Field Trip becomes latest psychedelic firm to go public
Psychedelic therapy company Field Trip Psychedelics has announced that it will soon join the growing list of psychedelic companies going public.
Through a direct listing on the CSE, the company expects trading to begin on 7 October after entering into an amalgamation agreement in August with Newton Energy Corp.
Field Trip aims to “take a personalised approach to mental wellness” by blending legal psychedelic-enhanced therapy, mindfulness, and self-care with a series of sessions with trained psychotherapists.
It is also working on FT104, a novel synthetic hallucinogen that is an agonist of the 5HT2AR (serotonin 2A receptor). Phase 1 first-in-man pharmacokinetic studies are expected to start in Q4 2021.
On 24 August the company closed the first tranche of its Series B financing for $11M CAD, at a valuation of $2.00 per Class A share.
The company already has clinics in Toronto, New York and Los Angeles, treating patients with ketamine-assisted therapy protocol – and Chicago, Atlanta, and DC clinics are planned to open soon.
This month the company also launched its Trip app, designed to support consciousness expansion through meditation, breathwork and more.
The past few weeks have seen a flurry of companies in this space announce that they intend to go public.
UK-based Compass Pathways and its potential magic mushroom depression drug went public last month – and just a week later psychedelic therapy firm Mind Medicine announced it would be up-listing its shares on the Nasdaq.
Compass has a patented synthetic version of psilocybin, the active ingredient in magic mushrooms, and raised around $127.5 million with its IPO shortly after the announcement.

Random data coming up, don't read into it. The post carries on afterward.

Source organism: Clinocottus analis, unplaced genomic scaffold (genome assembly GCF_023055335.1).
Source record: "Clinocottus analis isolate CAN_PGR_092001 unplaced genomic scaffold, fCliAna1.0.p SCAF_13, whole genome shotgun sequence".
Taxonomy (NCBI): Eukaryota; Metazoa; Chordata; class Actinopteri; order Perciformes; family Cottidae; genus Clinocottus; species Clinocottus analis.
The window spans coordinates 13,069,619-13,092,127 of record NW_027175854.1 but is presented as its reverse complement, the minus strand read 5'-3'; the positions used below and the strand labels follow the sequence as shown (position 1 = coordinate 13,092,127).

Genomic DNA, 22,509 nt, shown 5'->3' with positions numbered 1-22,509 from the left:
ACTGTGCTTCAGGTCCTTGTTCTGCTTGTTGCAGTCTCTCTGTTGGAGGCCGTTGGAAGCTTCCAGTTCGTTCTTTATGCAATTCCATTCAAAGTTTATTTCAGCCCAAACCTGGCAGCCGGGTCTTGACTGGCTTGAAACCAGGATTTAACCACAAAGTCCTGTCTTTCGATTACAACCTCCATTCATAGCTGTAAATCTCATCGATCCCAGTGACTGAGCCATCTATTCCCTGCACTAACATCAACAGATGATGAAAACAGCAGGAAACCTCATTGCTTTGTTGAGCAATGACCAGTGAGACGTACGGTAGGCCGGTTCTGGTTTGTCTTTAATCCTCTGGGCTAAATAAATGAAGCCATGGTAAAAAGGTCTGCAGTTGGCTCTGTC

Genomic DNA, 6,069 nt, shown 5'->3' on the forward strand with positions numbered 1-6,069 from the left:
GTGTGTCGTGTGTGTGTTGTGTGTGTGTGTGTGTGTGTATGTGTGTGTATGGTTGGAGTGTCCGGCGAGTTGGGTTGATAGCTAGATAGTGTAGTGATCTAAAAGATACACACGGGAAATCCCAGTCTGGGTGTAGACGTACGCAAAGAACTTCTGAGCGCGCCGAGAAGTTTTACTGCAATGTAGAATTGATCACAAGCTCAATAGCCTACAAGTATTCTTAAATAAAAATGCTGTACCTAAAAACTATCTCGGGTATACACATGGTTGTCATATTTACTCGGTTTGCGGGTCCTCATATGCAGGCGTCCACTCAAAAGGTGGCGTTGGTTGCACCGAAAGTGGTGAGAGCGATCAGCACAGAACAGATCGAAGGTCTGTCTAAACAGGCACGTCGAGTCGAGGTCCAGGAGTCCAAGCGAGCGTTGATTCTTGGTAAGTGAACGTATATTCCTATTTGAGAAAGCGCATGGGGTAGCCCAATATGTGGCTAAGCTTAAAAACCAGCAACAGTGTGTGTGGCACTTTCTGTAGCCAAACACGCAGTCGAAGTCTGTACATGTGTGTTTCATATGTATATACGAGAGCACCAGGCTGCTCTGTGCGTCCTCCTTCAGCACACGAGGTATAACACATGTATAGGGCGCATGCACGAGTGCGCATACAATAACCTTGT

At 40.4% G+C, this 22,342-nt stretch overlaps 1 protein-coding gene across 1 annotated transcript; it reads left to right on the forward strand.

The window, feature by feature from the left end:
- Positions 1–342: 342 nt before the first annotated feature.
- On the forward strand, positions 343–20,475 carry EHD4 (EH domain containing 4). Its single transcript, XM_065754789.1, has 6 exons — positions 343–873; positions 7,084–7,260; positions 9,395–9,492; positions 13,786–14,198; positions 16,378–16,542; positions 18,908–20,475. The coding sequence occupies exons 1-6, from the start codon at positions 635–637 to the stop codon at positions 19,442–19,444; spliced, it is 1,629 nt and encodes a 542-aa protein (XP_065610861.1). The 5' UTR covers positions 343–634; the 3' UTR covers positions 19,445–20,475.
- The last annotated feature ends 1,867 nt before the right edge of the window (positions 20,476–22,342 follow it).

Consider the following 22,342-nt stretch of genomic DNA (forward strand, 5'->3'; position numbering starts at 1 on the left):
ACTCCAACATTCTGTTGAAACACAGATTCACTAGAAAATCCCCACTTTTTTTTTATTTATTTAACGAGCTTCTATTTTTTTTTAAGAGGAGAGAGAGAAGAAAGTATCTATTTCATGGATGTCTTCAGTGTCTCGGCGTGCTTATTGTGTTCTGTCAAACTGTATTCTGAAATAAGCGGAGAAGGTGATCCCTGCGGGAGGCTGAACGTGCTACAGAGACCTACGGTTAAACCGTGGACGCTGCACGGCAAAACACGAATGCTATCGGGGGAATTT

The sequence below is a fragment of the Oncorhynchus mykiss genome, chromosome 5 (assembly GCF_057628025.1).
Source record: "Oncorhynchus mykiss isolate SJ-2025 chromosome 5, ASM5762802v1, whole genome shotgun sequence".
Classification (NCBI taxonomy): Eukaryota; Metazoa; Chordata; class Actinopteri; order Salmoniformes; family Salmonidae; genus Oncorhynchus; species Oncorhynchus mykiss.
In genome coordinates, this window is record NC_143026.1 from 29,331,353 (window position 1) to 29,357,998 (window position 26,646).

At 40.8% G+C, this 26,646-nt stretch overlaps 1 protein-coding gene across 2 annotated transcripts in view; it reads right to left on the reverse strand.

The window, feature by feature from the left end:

COMP360 is a crystalline formulation of psilocybin in phase 2b clinical development in patients who have not responded to standard therapy for depression.
Including an $80 million series B round in April, Compass had already raised more than $100 million to fund research into the compound, which is being developed for treatment resistant depression, a subset of patients with major depressive disorder.
It’s the same indication targeted by Janssen with another medicine that drew inspiration from an illegal recreational drug – Spravato is an FDA-approved nasal spray containing esketamine, an isomer of ketamine.
Meanwhile, MindMed has a combination of the MDMA and LSD in a phase 1 clinical trial scheduled to start this year, to see if the drugs can be used to aid a psychedelic-assisted therapy session.
The hope is that using MDMA could reduce some of the negative mood effects of LSD and make patients more comfortable during the therapy session.
MindMed hopes that the combination of both substances could have longer-lasting effects than psilocybin or LSD taken as a monotherapy.
New partnership tests low-dose psilocybin
This week also saw another psilocybin-based medicine developer, Sansero Life Sciences, announce that it has partnered with the University of Toronto to complete a preclinical study on the effects of low-dose psilocybin.
The study hopes to bring new scientific understanding to psilocybin metabolism in humans and how low-dose psilocybin affects mental health conditions such as depression and anxiety.
Sansero is focused on developing pharmaceuticals that include a minimal effective dose (MED) of psilocybin in combination with other naturally-sourced ingredients.
Sansero’s MED approach is hoping to establish a new product category that provides therapeutic benefits of psilocybin without the psychoactive effects of a flood dose.
“Our goal is to make psilocybin-based medications accessible to people who could benefit from the potentially life-changing effects of psilocybin — including people who are motivated to avoid the psychoactive effects of a flood dose,” explained Dr Darryl Hudson, Sansero’s chief science officer. “For a variety of reasons, mental health is becoming a higher priority than ever before and we have confidence that the MED approach with psilocybin will bring further promising results.”
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